Guest post by Susan Melony
If you’re in the process of planning a family vacation, and especially one your entire family will enjoy, you might consider the Smoky Mountains. The Smoky Mountains are located in East Tennessee as well as part of North Carolina. The Smoky Mountains are considered a subrange of the Appalachian Mountains.
Along with being called the Smoky Mountains, sometimes they’re called the Great Smokies or just the Smokies.
The following are some things to know, reasons to visit, and tips for what to do when you’re in the Smoky Mountains.
Great Smoky National Park
Great Smoky National Park was established in 1934. It currently has more than eleven million visitors each year, and it’s the most visited national park in the country. The park spans for more than 800 square miles along the border of Tennessee and North Carolina.
Despite how many visitors it attracts each year, you would never realize it.
It’s quiet, deeply forested and the smoky haze is its namesake.
You’ll find not only woodlands but river valleys and fields of wildflowers (depending on the season).
There are opportunities to spot wildlife, including black bears and elk.
There are so many specific places to go within the park that these could fill their own lengthy lists.
For example, there’s Caves Cove and the nearby Abrams Falls hiking trail. There’s the park’s highest point which is Clingmans Dome, and also Laurel Falls, which is an 80-foot waterfall.
Whether you like a trip that’s more relaxing or adventurous, the park will have something you’ll find appealing. There are easy and more advanced hikes, as well as paddling and white water rafting.
If you get the opportunity to visit the Smoky Mountains in the fall, take it. The fall is stunning in the Smoky Mountains—it’s among the best you’ll find anywhere in the country.
The leaves start to change in late September to early October, and the peak is usually by the start of November.
The fall is also the perfect time to enjoy some local festivals like the Smoky Mountains Harvest Festival.
The Smoky Mountains Harvest Festival takes place over five weeks, and it includes Oktoberfest and the Gatlinburg Craftsmen’s Fair.
If you want to escape the crowds and enjoy lower prices, don’t go in fall—go in spring instead. The Smoky Mountains spring views are beautiful as well, and in April and May, there are more than 1,500 species of wildflowers in bloom.
The weather is usually in the 70s, so it’s a great time to enjoy the outdoors.
The Arts Community
You may not know it, but there is an eight-mile loop that’s part of historic Gatlinburg that’s a designated Tennessee Heritage Arts & Crafts Trail. It is the largest group of independent artists and artisans in North America, with more than 100 artists studios.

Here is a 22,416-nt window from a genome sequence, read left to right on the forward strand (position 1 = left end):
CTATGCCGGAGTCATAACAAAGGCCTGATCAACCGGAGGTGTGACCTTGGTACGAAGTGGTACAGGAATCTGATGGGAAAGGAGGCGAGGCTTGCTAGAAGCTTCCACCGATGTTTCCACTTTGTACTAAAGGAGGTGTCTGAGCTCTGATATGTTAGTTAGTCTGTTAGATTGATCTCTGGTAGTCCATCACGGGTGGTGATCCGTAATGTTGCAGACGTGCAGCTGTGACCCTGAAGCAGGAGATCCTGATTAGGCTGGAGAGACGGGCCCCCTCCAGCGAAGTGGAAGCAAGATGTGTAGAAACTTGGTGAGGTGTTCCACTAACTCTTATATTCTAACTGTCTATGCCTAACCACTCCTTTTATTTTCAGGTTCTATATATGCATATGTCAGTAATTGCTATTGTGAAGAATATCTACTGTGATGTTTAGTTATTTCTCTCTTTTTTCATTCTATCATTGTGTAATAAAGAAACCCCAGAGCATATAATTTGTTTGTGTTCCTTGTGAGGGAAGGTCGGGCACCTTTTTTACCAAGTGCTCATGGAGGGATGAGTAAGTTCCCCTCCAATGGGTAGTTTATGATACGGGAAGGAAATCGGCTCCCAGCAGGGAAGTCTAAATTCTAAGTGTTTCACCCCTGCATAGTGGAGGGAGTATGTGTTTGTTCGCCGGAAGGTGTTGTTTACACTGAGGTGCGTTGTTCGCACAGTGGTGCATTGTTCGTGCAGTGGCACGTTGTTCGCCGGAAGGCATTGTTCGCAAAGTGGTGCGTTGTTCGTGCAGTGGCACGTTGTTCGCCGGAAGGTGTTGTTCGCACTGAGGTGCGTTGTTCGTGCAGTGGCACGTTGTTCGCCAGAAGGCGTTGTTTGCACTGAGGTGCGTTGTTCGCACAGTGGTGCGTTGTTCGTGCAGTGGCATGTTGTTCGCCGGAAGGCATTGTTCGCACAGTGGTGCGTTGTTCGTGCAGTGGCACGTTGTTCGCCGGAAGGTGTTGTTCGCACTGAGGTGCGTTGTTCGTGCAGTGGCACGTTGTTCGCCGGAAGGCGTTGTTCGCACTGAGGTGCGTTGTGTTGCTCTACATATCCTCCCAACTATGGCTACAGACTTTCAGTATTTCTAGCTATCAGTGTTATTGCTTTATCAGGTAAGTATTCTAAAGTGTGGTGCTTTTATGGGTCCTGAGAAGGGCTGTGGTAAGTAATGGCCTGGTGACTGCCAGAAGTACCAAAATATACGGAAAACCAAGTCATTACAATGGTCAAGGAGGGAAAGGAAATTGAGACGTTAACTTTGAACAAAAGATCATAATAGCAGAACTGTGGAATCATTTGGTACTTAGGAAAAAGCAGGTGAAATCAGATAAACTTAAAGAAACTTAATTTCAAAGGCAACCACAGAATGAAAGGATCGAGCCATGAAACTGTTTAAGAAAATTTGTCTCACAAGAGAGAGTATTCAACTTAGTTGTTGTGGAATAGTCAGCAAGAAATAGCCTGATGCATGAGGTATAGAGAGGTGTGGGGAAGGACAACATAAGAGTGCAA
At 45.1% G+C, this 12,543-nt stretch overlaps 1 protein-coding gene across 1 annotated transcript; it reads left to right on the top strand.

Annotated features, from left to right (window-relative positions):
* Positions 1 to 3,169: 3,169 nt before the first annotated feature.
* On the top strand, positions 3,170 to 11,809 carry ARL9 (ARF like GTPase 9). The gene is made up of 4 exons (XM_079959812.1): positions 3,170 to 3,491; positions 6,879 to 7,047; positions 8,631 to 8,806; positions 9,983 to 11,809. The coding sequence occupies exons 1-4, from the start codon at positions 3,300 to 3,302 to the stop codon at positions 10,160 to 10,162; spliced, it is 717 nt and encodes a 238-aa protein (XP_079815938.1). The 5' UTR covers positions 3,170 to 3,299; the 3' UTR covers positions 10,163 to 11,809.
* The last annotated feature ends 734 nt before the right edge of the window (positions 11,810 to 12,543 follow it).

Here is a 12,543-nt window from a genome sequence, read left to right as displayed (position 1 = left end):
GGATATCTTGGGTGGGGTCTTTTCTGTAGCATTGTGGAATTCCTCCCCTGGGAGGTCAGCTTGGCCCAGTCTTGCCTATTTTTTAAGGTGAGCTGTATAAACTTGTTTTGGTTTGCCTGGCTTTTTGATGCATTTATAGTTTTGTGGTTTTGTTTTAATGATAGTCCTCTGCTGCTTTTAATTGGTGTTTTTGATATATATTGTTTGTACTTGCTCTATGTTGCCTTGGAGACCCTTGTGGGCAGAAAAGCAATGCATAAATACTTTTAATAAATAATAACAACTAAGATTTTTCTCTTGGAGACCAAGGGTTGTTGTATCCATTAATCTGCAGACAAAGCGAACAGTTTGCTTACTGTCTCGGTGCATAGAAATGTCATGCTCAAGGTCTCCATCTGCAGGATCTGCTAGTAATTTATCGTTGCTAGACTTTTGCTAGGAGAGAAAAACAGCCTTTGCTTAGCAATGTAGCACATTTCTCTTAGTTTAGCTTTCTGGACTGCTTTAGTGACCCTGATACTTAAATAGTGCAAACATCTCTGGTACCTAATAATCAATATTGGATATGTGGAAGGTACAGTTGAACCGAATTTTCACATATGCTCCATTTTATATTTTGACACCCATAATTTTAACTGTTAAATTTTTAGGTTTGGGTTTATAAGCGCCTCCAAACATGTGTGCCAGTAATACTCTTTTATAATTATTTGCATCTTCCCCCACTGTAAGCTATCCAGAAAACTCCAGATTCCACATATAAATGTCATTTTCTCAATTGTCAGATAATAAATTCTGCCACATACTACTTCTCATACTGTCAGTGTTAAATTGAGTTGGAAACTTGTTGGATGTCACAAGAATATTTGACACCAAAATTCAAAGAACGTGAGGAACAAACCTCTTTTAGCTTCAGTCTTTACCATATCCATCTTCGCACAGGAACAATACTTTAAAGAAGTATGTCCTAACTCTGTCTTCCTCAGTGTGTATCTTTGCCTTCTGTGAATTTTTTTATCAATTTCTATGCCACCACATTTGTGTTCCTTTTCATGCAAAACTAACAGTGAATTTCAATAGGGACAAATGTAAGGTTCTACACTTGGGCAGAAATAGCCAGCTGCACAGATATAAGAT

You can watch craftspeople paint, carve, sew and more.
You can also purchase an original piece of art.
Amusement Parks and Entertainment
There is no shortage of things to keep you occupied near the Smoky Mountains. Two of the most well-known attractions are Dollywood and Dollywood Splash Country, but there’s a lot more than that.
For example, there is The Island in Pigeon Forge. The Island is a shopping and entertainment venue with the Margaritaville Island Hotel, the Great Smoky Mountain Ferris Wheel, and lots more family-friendly fun.
There are dinner shows, including the popular Hatfield & McCoy show, and there’s the Titanic Museum.
Also a big hit is the Outdoor Gravity Park in Pigeon Forge. At this fun-filled attraction, you roll down a hill inside a big transparent ball, and it’s called zorbing.
Gatlinburg has its fair share of attractions much like nearby Pigeon Forge. There is Ober Gatlinburg, which is a longstanding amusement park that also has skiing and snow activities in the winter. Ripley’s Aquarium of the Smokies is in Gatlinburg, as is the Gatlinburg Space Needle observation tower.
Recently added was the Gatlinburg Sky Lift Park, where you can take a chairlift ride year-round to get stunning mountain views.
The Mountain Mall is located in Gatlinburg also. It’s an indoor shopping area where you can find themed retailers offering everything from candy to handmade jewelry. The Village Shops are another Gatlinburg shopping destination, and they’re designed to feel like an Old World European shopping venue. Again, the focus is on handcrafted items and southern hospitality and customer service, which are trends you’ll see throughout your time in the Smoky Mountains.
About the Author: Susan is an avid writer, traveler, and overall enthusiast. Follow her on Twitter.